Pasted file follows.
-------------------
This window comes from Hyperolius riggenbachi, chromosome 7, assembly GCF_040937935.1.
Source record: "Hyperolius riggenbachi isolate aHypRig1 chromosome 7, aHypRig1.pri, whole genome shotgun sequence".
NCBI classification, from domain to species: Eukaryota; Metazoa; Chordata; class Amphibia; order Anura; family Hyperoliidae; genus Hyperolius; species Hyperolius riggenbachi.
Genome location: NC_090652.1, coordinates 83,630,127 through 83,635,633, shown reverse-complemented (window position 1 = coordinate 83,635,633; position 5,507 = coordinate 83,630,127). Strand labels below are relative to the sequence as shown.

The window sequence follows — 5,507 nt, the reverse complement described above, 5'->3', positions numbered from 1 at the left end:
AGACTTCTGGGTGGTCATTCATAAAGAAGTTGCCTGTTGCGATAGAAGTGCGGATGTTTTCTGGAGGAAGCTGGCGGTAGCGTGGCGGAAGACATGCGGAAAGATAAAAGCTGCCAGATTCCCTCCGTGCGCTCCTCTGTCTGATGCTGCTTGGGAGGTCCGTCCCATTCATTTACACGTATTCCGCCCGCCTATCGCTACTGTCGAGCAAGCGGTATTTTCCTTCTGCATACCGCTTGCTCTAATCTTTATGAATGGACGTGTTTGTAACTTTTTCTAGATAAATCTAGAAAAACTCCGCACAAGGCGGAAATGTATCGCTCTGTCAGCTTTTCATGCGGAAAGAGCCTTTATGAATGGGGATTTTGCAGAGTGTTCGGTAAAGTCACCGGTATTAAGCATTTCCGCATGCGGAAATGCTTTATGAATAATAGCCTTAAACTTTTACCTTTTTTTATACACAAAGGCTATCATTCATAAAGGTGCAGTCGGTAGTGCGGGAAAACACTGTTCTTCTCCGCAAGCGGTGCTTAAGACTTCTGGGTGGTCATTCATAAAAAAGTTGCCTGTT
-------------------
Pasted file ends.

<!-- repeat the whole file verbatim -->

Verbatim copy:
This window comes from Hyperolius riggenbachi, chromosome 7, assembly GCF_040937935.1.
Source record: "Hyperolius riggenbachi isolate aHypRig1 chromosome 7, aHypRig1.pri, whole genome shotgun sequence".
NCBI classification, from domain to species: Eukaryota; Metazoa; Chordata; class Amphibia; order Anura; family Hyperoliidae; genus Hyperolius; species Hyperolius riggenbachi.
Genome location: NC_090652.1, coordinates 83,630,127 through 83,635,633, shown reverse-complemented (window position 1 = coordinate 83,635,633; position 5,507 = coordinate 83,630,127). Strand labels below are relative to the sequence as shown.

The window sequence follows — 5,507 nt, the reverse complement described above, 5'->3', positions numbered from 1 at the left end:
AGACTTCTGGGTGGTCATTCATAAAGAAGTTGCCTGTTGCGATAGAAGTGCGGATGTTTTCTGGAGGAAGCTGGCGGTAGCGTGGCGGAAGACATGCGGAAAGATAAAAGCTGCCAGATTCCCTCCGTGCGCTCCTCTGTCTGATGCTGCTTGGGAGGTCCGTCCCATTCATTTACACGTATTCCGCCCGCCTATCGCTACTGTCGAGCAAGCGGTATTTTCCTTCTGCATACCGCTTGCTCTAATCTTTATGAATGGACGTGTTTGTAACTTTTTCTAGATAAATCTAGAAAAACTCCGCACAAGGCGGAAATGTATCGCTCTGTCAGCTTTTCATGCGGAAAGAGCCTTTATGAATGGGGATTTTGCAGAGTGTTCGGTAAAGTCACCGGTATTAAGCATTTCCGCATGCGGAAATGCTTTATGAATAATAGCCTTAAACTTTTACCTTTTTTTATACACAAAGGCTATCATTCATAAAGGTGCAGTCGGTAGTGCGGGAAAACACTGTTCTTCTCCGCAAGCGGTGCTTAAGACTTCTGGGTGGTCATTCATAAAAAAGTTGCCTGTT